Assess Groundwater Vulnerability with the DRASTIC Method in Surfer

Groundwater is a vital resource. It is one of the largest global sources of freshwater, and in Canada it is estimated that nearly 30% of the population relies on groundwater for their water supply (CCA 2009).

As groundwater is such a precious Canadian resource, the need to determine the vulnerability of a municipality’s groundwater supply to pollution is vital to sustaining its environmental health. That is why the Quebec Ministère de l'Environnement (Ministry of the Environment) recently founded an initiative to evaluate the risk of Quebec’s groundwater sources.

As part of this initiative the Quebec government created a fund to hire environmental consulting and hydrogeology firms to conduct groundwater vulnerability analysis using the DRASTIC index methodology (Aller & Al., 1987). One of the firms hired for this province wide undertaking was Richelieu Hydrogeologie Inc and Yves Leblanc, hydrogeologist and owner of the company.

In order to perform the analysis his firm was hired for Leblanc and his team require a mapping software that can both visualize all of the variables used to assess the vulnerability of groundwater resources and perform the necessary geostatistical functions. Richelieu Hydrogeologie’s software of choice for these workflows? Golden Software’s Surfer!

A common method that hydrologists use to assess the vulnerability of groundwater resources to pollution is the DRASTIC method. The DRASTIC method quantifies several hydrogeologic parameters to determine the potential of pollution to transport through soil and seep into an aquifer.

 

 Each DRASTIC Method parameter displayed in Surfer

 

Surfer is an incredible tool for DRASTIC modeling. Surfer can both visualize all of these variables in the same map frame, and apply mathematical functions to the corresponding variable layers to generate the final DRASTIC vulnerability figure.

Often the starting point of a DRASTIC modeling project is to determine the depth from the ground surface to the water table. By gridding piezometer well readings Leblanc can easily create potentiometric contours that represent the depth to the water table throughout the municipality. To supplement the contours, he can add groundwater flow arrows. If the municipality representatives don’t have a strong hydrogeology background he can even download and add street map imagery the clients can recognize. Helping them understand the local water table from their point of view.

 

 

Potentiometric contours and groundwater flow map created in Surfer

Potentiometric contours and groundwater flow map demonstrating the depth to the water table

 

 

The geology of an area also plays a key role in determining groundwater vulnerability. Pollution can more easily transport through certain sediment layers. Accordingly, it is important to map and quantify the geologic zones to identify areas vulnerable to contamination.

With Surfer Leblanc can add a vector layer representing the surficial geology of the municipality and color the polygons by their sediment classification using the attribute table and symbology features. To represent the sites topography, he also overlays elevations contours using a grid generated from a 2m LiDAR file. As a final touch Leblanc finds it effective to overlays a TIF as a hillshade raster. Creating a final map that seems as if it is popping off the page.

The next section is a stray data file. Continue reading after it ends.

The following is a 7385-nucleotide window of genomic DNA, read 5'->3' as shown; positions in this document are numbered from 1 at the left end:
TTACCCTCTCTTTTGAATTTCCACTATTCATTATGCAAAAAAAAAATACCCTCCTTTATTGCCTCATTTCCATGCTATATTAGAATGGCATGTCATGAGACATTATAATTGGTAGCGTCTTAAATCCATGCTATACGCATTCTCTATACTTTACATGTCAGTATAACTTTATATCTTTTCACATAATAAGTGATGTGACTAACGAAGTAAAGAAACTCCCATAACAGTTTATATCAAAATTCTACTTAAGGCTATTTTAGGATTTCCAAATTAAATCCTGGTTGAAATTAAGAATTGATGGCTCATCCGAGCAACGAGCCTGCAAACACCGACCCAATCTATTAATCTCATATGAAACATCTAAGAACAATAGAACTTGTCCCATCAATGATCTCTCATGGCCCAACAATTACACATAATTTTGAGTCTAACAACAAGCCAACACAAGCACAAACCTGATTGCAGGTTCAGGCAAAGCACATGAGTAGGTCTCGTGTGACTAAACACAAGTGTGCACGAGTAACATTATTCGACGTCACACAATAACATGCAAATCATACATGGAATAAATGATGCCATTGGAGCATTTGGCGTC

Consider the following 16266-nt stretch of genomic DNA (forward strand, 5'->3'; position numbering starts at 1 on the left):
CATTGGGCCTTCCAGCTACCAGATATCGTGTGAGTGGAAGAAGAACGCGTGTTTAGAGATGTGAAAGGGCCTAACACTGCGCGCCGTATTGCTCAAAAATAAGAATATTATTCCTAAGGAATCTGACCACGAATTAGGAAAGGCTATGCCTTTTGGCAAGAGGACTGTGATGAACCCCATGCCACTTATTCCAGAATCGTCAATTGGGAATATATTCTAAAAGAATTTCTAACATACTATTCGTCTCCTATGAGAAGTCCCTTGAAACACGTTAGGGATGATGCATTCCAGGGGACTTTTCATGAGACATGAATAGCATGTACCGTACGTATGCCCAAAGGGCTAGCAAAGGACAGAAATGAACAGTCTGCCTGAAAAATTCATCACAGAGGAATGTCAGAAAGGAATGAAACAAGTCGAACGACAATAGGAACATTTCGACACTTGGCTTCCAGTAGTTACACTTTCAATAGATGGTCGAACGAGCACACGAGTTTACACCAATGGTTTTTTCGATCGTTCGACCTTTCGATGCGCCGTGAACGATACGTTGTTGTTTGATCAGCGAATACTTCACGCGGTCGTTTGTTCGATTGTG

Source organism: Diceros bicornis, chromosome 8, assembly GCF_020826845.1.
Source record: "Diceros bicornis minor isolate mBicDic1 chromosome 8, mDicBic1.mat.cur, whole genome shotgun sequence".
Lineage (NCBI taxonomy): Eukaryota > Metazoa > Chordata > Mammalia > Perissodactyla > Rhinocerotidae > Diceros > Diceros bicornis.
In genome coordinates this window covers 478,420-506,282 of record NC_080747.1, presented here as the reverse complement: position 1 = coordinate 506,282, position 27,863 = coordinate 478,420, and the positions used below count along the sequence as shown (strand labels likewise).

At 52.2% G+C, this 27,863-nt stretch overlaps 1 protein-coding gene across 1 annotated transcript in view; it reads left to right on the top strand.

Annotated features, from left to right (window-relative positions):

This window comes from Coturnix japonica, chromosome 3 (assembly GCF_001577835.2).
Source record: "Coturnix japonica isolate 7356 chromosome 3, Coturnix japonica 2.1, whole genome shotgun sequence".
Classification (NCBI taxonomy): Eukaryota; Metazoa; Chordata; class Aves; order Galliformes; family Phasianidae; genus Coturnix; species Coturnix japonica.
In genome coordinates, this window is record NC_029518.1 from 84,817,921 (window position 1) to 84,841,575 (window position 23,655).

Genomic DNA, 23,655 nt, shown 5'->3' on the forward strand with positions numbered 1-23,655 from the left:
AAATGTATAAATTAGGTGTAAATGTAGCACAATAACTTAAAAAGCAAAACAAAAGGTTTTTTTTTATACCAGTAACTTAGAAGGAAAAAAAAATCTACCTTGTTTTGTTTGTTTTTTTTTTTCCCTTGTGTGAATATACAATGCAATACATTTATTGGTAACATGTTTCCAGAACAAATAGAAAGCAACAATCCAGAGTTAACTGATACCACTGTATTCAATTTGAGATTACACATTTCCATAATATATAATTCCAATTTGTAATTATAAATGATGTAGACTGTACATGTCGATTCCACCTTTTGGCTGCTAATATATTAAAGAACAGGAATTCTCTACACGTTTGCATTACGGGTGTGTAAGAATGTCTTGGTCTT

Surficial geology and topography map created in Surfer

Surficial geology and topography map of the municipality

 

While it is one thing to be able to visualize these variables separately, what makes Surfer such a powerful tool for DRASTIC modeling is its Grid Math feature. With Grid Math Leblanc can multiply all of his individual DRASTIC variable layers by a ponderation factor. Once those weighted grids are created, they are then multiplied together to create the final DRASTIC Vulnerability Index.

 

According to Leblanc:

“It’s easy to multiply all of my grids together because they don’t have to contain the exact same number of rows and columns.”

 

 

Surfer grid layers representing the DRASTIC Method parameters

The 7 DRASTIC parameter grids and the corresponding ponderation factor used to determine the final DRASTIC Index grid.

 

Once that final grid has been calculated it can be added as a contour layer and a simple to understand color scale is applied. Creating an intuitive, impressive map of the area’s most vulnerable to groundwater contamination.

 

DRASTIC Index map created with Grid Math in Surfer

Final DRASTIC Vulnerability Index figure including the areas of protection for the municipality wells.

 

Within the final DRASTIC vulnerability report figure he can display key information such as the well locations, well protections areas, general topography, bodies of water and city plans. Painting a full picture of the site so that the Quebec government knows how to allocate remediation funding. As well as providing the local municipality with recommendations to safeguard their water supply from future contamination.

 

Start using Surfer and the DRASTIC method for your groundwater assessment projects by downloading the SURFER FREE TRIAL today

 

Learn more about Hydrogeologie Inc projects here: https://www.richelieu-hydro.com/

 


 

References:

Marie Larocque, Vincent Cloutier, Jana Levison & Eric Rosa (2018) Results from the Quebec Groundwater Knowledge Acquisition Program, Canadian Water Resources Journal / Revue canadienne des ressources hydriques, 43:2, 69-74, DOI: 10.1080/07011784.2018.1472040

Aller, L., Lehr, J.H., Petty, R. and Bennett, T. (1987) DRASTIC—A Standardized System to Evaluate Groundwater Pollution Potential Using Hydrogeologic Setting. Journal of the Geological Society of India, 29, 23-37.

 

Related Articles:

 

Exceeding expectations

Our customers

Go to top